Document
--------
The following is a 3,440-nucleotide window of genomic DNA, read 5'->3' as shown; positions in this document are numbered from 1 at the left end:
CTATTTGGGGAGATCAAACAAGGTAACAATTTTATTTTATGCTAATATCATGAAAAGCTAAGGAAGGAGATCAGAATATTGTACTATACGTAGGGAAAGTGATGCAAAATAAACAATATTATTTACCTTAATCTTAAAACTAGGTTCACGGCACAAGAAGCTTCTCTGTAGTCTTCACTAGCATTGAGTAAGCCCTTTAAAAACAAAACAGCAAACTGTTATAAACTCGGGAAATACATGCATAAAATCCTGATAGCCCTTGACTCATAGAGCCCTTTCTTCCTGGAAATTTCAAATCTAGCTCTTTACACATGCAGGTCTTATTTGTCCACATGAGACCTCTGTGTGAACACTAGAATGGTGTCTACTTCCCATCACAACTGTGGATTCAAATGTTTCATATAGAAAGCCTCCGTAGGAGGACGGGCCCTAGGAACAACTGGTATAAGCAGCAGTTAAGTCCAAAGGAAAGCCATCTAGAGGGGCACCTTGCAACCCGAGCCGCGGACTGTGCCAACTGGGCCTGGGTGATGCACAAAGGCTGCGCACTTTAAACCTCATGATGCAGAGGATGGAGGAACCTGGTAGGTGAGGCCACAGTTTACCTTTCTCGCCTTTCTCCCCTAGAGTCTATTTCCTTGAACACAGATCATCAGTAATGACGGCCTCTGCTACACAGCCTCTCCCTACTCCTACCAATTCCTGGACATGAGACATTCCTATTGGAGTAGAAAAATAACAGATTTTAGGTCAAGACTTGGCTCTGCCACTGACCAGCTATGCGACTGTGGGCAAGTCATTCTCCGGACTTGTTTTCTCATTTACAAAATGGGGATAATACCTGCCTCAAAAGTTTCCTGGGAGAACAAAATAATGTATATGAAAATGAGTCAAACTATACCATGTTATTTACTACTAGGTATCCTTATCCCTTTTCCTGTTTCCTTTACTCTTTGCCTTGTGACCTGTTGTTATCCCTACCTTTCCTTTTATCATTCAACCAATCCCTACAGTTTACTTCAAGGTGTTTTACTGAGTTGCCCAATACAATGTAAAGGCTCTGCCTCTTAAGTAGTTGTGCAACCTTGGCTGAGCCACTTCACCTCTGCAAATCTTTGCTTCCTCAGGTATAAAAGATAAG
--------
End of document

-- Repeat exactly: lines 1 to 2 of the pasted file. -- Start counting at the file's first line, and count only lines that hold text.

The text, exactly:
The following is a 3,440-nucleotide window of genomic DNA, read 5'->3' as shown; positions in this document are numbered from 1 at the left end:
CTATTTGGGGAGATCAAACAAGGTAACAATTTTATTTTATGCTAATATCATGAAAAGCTAAGGAAGGAGATCAGAATATTGTACTATACGTAGGGAAAGTGATGCAAAATAAACAATATTATTTACCTTAATCTTAAAACTAGGTTCACGGCACAAGAAGCTTCTCTGTAGTCTTCACTAGCATTGAGTAAGCCCTTTAAAAACAAAACAGCAAACTGTTATAAACTCGGGAAATACATGCATAAAATCCTGATAGCCCTTGACTCATAGAGCCCTTTCTTCCTGGAAATTTCAAATCTAGCTCTTTACACATGCAGGTCTTATTTGTCCACATGAGACCTCTGTGTGAACACTAGAATGGTGTCTACTTCCCATCACAACTGTGGATTCAAATGTTTCATATAGAAAGCCTCCGTAGGAGGACGGGCCCTAGGAACAACTGGTATAAGCAGCAGTTAAGTCCAAAGGAAAGCCATCTAGAGGGGCACCTTGCAACCCGAGCCGCGGACTGTGCCAACTGGGCCTGGGTGATGCACAAAGGCTGCGCACTTTAAACCTCATGATGCAGAGGATGGAGGAACCTGGTAGGTGAGGCCACAGTTTACCTTTCTCGCCTTTCTCCCCTAGAGTCTATTTCCTTGAACACAGATCATCAGTAATGACGGCCTCTGCTACACAGCCTCTCCCTACTCCTACCAATTCCTGGACATGAGACATTCCTATTGGAGTAGAAAAATAACAGATTTTAGGTCAAGACTTGGCTCTGCCACTGACCAGCTATGCGACTGTGGGCAAGTCATTCTCCGGACTTGTTTTCTCATTTACAAAATGGGGATAATACCTGCCTCAAAAGTTTCCTGGGAGAACAAAATAATGTATATGAAAATGAGTCAAACTATACCATGTTATTTACTACTAGGTATCCTTATCCCTTTTCCTGTTTCCTTTACTCTTTGCCTTGTGACCTGTTGTTATCCCTACCTTTCCTTTTATCATTCAACCAATCCCTACAGTTTACTTCAAGGTGTTTTACTGAGTTGCCCAATACAATGTAAAGGCTCTGCCTCTTAAGTAGTTGTGCAACCTTGGCTGAGCCACTTCACCTCTGCAAATCTTTGCTTCCTCAGGTATAAAAGATAAG